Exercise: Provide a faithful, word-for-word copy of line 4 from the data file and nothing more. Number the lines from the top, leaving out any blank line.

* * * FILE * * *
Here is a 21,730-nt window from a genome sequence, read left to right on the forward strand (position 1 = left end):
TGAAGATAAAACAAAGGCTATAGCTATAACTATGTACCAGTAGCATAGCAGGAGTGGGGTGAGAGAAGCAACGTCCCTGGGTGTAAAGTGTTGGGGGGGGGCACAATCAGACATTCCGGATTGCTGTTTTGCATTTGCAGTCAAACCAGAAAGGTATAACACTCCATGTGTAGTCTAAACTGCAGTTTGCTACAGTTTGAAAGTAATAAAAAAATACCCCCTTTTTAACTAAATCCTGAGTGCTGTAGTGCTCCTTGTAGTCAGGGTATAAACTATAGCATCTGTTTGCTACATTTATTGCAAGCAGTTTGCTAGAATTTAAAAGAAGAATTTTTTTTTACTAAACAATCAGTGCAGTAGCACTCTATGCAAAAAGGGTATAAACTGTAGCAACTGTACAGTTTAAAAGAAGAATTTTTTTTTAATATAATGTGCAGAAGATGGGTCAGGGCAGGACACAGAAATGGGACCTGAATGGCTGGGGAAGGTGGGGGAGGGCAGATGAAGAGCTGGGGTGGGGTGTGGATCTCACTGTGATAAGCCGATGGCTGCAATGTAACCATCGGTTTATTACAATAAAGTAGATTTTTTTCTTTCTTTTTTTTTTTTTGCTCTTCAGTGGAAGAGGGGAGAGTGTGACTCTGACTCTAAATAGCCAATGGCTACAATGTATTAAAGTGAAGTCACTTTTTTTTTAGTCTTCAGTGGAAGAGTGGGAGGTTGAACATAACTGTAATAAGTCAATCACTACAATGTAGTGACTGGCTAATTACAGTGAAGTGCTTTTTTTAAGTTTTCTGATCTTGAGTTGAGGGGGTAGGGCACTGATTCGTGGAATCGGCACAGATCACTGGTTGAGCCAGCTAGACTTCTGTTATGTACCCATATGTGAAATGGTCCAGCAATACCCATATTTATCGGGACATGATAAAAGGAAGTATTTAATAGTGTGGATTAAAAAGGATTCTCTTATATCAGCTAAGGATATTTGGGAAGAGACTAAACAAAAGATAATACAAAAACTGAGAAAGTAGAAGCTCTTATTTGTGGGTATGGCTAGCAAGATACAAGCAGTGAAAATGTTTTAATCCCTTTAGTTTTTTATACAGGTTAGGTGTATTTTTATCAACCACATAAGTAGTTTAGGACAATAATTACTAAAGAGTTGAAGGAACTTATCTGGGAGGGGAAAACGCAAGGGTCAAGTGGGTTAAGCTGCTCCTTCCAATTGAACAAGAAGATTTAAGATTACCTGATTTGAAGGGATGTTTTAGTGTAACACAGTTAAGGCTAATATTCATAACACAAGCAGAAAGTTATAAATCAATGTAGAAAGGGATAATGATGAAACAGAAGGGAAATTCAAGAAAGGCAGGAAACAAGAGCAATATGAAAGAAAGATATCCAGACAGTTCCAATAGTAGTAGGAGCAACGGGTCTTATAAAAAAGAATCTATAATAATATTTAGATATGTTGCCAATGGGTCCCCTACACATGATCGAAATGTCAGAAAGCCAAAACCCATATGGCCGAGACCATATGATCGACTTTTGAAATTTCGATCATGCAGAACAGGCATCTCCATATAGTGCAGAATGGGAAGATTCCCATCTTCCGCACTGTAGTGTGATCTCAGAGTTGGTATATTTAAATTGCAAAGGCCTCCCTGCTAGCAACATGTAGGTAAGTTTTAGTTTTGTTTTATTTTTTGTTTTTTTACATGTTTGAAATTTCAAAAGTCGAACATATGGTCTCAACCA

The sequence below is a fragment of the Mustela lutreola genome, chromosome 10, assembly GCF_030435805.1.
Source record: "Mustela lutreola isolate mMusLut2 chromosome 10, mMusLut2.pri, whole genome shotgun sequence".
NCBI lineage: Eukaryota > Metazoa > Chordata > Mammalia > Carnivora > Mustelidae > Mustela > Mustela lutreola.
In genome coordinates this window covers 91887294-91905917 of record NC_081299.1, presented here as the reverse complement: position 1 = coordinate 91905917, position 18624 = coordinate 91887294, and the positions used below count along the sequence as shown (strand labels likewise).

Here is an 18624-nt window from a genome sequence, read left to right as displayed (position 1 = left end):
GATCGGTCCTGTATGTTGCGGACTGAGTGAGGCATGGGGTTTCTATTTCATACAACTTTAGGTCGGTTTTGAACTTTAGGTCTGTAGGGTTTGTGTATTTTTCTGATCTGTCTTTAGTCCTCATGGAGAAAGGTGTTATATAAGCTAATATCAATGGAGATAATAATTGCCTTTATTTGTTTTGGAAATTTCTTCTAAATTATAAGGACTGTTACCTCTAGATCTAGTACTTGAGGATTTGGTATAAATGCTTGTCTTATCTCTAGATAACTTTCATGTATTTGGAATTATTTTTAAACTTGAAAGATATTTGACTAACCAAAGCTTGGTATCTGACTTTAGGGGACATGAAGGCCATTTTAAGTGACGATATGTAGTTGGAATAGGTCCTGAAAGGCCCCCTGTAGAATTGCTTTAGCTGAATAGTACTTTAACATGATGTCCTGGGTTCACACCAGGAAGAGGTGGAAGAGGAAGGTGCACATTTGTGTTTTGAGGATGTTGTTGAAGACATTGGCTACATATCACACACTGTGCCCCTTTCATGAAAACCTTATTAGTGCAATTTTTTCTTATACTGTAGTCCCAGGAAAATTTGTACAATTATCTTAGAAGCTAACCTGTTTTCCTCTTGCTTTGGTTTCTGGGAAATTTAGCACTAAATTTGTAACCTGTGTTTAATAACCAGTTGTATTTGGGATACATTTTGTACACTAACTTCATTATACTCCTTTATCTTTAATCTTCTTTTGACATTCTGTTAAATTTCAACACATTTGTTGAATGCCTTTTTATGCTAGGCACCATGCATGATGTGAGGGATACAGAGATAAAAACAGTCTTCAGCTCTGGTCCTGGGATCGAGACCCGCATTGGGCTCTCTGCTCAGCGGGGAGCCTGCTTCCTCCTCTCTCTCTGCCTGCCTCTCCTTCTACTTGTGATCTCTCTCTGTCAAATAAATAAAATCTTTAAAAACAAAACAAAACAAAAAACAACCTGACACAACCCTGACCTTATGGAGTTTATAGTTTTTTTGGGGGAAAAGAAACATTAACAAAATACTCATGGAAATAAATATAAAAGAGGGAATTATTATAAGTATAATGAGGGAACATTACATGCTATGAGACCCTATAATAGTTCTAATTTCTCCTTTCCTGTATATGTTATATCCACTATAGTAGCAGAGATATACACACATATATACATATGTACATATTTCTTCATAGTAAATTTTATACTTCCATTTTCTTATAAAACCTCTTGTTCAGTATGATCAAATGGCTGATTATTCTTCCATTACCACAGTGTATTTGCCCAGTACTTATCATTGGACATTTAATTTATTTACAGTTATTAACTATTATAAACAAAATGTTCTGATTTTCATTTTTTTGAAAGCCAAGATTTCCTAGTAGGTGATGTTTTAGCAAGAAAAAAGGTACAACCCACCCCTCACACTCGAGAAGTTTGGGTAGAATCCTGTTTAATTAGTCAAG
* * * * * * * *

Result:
Source record: "Mustela lutreola isolate mMusLut2 chromosome 10, mMusLut2.pri, whole genome shotgun sequence".